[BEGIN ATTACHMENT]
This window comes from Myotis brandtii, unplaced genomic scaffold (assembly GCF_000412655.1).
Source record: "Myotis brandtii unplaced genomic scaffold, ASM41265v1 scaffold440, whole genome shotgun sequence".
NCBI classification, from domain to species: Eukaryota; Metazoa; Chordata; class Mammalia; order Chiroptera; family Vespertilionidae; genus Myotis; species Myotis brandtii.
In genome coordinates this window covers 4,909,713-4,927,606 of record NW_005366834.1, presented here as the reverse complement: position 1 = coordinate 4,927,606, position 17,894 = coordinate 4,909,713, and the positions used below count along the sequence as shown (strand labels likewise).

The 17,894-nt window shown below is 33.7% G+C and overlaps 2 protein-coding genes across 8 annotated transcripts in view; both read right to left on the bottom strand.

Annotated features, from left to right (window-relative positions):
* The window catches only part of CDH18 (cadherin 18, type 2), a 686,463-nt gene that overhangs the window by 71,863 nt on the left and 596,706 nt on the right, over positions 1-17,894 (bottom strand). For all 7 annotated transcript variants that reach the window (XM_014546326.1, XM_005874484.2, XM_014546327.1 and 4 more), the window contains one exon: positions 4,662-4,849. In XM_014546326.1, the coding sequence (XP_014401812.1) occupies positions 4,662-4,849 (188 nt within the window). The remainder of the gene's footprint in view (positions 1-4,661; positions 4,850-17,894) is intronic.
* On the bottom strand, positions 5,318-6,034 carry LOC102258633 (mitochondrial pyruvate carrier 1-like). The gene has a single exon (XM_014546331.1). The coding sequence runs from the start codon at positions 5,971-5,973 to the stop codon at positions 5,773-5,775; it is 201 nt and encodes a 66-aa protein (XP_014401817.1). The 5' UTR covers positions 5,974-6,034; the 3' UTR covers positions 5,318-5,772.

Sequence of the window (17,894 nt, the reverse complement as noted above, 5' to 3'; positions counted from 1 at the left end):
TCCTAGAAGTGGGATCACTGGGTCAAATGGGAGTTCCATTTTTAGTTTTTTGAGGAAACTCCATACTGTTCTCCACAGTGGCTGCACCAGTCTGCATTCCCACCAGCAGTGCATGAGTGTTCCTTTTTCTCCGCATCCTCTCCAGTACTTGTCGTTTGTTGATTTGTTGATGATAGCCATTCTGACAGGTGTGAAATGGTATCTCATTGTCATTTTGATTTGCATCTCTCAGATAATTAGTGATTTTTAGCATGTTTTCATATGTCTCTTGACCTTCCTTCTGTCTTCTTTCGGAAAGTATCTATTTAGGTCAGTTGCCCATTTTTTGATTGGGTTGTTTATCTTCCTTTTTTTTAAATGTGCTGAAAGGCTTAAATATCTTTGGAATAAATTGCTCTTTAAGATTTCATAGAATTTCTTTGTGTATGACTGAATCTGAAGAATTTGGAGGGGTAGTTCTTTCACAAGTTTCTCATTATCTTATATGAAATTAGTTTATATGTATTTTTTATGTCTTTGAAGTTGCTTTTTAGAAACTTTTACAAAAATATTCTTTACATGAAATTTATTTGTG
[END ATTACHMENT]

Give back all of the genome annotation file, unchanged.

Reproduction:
This window comes from Myotis brandtii, unplaced genomic scaffold (assembly GCF_000412655.1).
Source record: "Myotis brandtii unplaced genomic scaffold, ASM41265v1 scaffold440, whole genome shotgun sequence".
NCBI classification, from domain to species: Eukaryota; Metazoa; Chordata; class Mammalia; order Chiroptera; family Vespertilionidae; genus Myotis; species Myotis brandtii.
In genome coordinates this window covers 4,909,713-4,927,606 of record NW_005366834.1, presented here as the reverse complement: position 1 = coordinate 4,927,606, position 17,894 = coordinate 4,909,713, and the positions used below count along the sequence as shown (strand labels likewise).

The 17,894-nt window shown below is 33.7% G+C and overlaps 2 protein-coding genes across 8 annotated transcripts in view; both read right to left on the bottom strand.

Annotated features, from left to right (window-relative positions):
* The window catches only part of CDH18 (cadherin 18, type 2), a 686,463-nt gene that overhangs the window by 71,863 nt on the left and 596,706 nt on the right, over positions 1-17,894 (bottom strand). For all 7 annotated transcript variants that reach the window (XM_014546326.1, XM_005874484.2, XM_014546327.1 and 4 more), the window contains one exon: positions 4,662-4,849. In XM_014546326.1, the coding sequence (XP_014401812.1) occupies positions 4,662-4,849 (188 nt within the window). The remainder of the gene's footprint in view (positions 1-4,661; positions 4,850-17,894) is intronic.
* On the bottom strand, positions 5,318-6,034 carry LOC102258633 (mitochondrial pyruvate carrier 1-like). The gene has a single exon (XM_014546331.1). The coding sequence runs from the start codon at positions 5,971-5,973 to the stop codon at positions 5,773-5,775; it is 201 nt and encodes a 66-aa protein (XP_014401817.1). The 5' UTR covers positions 5,974-6,034; the 3' UTR covers positions 5,318-5,772.

Sequence of the window (17,894 nt, the reverse complement as noted above, 5' to 3'; positions counted from 1 at the left end):
TCCTAGAAGTGGGATCACTGGGTCAAATGGGAGTTCCATTTTTAGTTTTTTGAGGAAACTCCATACTGTTCTCCACAGTGGCTGCACCAGTCTGCATTCCCACCAGCAGTGCATGAGTGTTCCTTTTTCTCCGCATCCTCTCCAGTACTTGTCGTTTGTTGATTTGTTGATGATAGCCATTCTGACAGGTGTGAAATGGTATCTCATTGTCATTTTGATTTGCATCTCTCAGATAATTAGTGATTTTTAGCATGTTTTCATATGTCTCTTGACCTTCCTTCTGTCTTCTTTCGGAAAGTATCTATTTAGGTCAGTTGCCCATTTTTTGATTGGGTTGTTTATCTTCCTTTTTTTTAAATGTGCTGAAAGGCTTAAATATCTTTGGAATAAATTGCTCTTTAAGATTTCATAGAATTTCTTTGTGTATGACTGAATCTGAAGAATTTGGAGGGGTAGTTCTTTCACAAGTTTCTCATTATCTTATATGAAATTAGTTTATATGTATTTTTTATGTCTTTGAAGTTGCTTTTTAGAAACTTTTACAAAAATATTCTTTACATGAAATTTATTTGTG